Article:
SURFSIDE BEACH LIES AN HOUR DOWN THE COAST FROM GALVESTON,and it has an entirely different feel—wackier, homier, cheaper … closer to the Freeport refineries. But this little fishing village in Brazoria County has personality in spades, and an authentic feel: Think bait shops, not fudge shops. Many visitors do a big trip to the grocery store, set up in a rental for the week, and never leave (except maybe to hit the convenience store on Bluewater Highway, which only opens when the owners feel like it, or the much more dependable liquor store). Nevertheless, Surfside is actually a great day-trip destination. Head down Highway 288 on a weekday, and you’ll feel like you own the place.
On the way, stop off at Hook’ers Bait Shop (979-239-3474), which wins out not only for its name, but for being shaped like a boat. Then post up next to the locals, put a line in, and ask what’s been biting lately. There’s plenty of parking here, plus bathroom facilities.
Or skip the jetties and, on your way in, stop at this aquarium and hatchery in Lake Jackson. Believe it or not, it’s the largest redfish hatchery in the world. This is a great place to teach your kids not only about all the species native to the Gulf Coast, but the importance of our wetlands. They’ll love the touch tank filled with crabs, anemones, and snails.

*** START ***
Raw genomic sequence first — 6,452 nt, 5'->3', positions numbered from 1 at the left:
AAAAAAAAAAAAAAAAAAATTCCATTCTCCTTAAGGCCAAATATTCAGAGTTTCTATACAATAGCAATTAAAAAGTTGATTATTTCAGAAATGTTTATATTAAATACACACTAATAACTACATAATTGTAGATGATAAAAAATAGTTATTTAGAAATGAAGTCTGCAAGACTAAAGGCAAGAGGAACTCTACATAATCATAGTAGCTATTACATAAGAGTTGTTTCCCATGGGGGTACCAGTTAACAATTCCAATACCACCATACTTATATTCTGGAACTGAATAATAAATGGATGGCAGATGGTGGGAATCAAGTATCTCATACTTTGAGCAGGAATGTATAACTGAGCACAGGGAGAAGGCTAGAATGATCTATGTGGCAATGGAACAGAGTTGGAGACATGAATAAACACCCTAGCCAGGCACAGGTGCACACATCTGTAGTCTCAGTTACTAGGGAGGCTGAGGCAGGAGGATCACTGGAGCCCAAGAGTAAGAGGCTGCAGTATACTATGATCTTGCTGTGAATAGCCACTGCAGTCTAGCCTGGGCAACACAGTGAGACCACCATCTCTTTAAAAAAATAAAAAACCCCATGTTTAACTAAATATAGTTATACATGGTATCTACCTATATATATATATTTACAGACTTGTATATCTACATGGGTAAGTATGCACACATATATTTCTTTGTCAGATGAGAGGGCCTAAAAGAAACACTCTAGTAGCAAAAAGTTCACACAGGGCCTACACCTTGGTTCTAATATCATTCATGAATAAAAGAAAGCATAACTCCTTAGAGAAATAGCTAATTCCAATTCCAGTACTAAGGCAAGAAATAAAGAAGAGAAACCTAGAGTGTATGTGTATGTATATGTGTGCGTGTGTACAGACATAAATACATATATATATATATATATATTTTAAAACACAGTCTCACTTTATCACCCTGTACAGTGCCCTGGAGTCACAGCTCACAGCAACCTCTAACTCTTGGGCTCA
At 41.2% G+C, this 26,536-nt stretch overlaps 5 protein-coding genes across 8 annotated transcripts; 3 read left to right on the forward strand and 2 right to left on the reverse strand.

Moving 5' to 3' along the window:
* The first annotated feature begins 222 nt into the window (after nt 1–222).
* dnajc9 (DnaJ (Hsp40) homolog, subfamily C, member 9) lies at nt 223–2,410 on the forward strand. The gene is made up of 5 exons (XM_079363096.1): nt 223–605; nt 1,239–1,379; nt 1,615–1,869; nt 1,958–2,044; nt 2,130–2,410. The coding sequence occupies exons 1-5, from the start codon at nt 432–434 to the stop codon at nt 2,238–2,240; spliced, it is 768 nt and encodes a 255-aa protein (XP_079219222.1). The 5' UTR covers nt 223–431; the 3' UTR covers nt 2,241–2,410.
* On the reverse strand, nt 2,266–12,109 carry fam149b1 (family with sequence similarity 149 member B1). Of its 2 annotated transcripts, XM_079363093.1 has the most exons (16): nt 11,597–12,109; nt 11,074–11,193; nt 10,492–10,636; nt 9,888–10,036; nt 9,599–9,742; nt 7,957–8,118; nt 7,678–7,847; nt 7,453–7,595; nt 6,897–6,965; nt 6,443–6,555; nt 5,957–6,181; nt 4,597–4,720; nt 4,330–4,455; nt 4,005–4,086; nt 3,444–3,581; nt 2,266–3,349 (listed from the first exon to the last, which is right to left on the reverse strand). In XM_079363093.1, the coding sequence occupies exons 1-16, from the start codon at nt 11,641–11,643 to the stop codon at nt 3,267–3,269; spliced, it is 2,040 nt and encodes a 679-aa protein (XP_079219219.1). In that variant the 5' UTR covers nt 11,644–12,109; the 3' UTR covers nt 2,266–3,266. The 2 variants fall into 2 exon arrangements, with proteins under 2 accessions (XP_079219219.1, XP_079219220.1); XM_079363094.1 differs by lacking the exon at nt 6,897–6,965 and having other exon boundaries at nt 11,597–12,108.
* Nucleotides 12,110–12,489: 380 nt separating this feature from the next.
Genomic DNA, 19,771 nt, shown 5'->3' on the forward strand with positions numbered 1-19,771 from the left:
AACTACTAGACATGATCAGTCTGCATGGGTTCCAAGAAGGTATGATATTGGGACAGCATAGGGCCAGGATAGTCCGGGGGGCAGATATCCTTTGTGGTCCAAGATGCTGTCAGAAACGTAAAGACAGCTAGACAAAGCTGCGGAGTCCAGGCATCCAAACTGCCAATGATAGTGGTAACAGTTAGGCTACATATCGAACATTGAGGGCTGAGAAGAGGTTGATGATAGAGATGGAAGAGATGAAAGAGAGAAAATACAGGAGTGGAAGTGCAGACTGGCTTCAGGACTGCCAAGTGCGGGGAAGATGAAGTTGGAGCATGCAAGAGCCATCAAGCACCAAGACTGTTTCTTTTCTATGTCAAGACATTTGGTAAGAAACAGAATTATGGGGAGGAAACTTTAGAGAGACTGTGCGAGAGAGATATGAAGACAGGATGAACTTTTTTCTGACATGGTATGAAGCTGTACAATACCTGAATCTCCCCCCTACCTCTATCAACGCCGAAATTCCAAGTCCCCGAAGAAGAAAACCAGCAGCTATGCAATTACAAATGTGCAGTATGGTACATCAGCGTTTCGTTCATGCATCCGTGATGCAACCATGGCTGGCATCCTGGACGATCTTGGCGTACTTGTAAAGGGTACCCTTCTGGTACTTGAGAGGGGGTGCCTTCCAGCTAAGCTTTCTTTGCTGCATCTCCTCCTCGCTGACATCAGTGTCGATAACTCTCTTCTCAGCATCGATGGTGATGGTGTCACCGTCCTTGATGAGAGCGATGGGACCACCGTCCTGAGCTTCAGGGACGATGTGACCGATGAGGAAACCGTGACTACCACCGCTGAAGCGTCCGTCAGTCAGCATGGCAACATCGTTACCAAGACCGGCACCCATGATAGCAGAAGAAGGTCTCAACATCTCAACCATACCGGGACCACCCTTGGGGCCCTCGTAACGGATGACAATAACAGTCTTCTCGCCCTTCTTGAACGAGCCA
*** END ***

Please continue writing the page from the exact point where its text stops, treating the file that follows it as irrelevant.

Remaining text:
This 50-year-old refuge, located on an astonishing 44,000 acres, hosts more than 300 species of birds each year. Take a driving tour, keeping your eyes peeled for herons and roseate spoonbills as you contemplate the eternal landscape. Just remember, gators abound.
This is a lovely—and quite popular—spot for lunch along the Intercoastal Waterway. Okay, yes, those are refineries in the distance, but just angle your chair away from that and tuck into the fantastic fried seafood platters, boil-and-eat shrimp, and, if you’re not driving, buckets of beer. Bikers love this place; if one chats you up in the bathroom as she fixes her mascara, go with it.
Surfside’s main attraction, of course, is the beach itself. And it’s beautiful. Pull into the portion that allows driving, east of Highway 332, making sure to pick up a $12 annual pass (police will troll past,so pay up). Then while away the afternoon swimming, playing in the sand, and watching the sailboats—and,fine, oil tankers—drift past. (Bonus: When it’s open,Surfin Rita Daiquiris To-Gohawks frozen drinks, packs of Jello shots, and sno-cones you can tote with you to the beach.)
If you’re going to go out to dinner before heading back to Houston—and we suggest you do—make a stop at this facility on Bluewater Highway beforehand. It offers perfectly serviceable showers and bathrooms where you can get cleaned up.
This is an institution among locals and tourists alike. We suggest going early, especially on weekend evenings, as it always fills up with loyal patrons who keep coming back for both the delicious seafood plates and the surprising Greek dishes like baked shrimp with feta and tomatoes.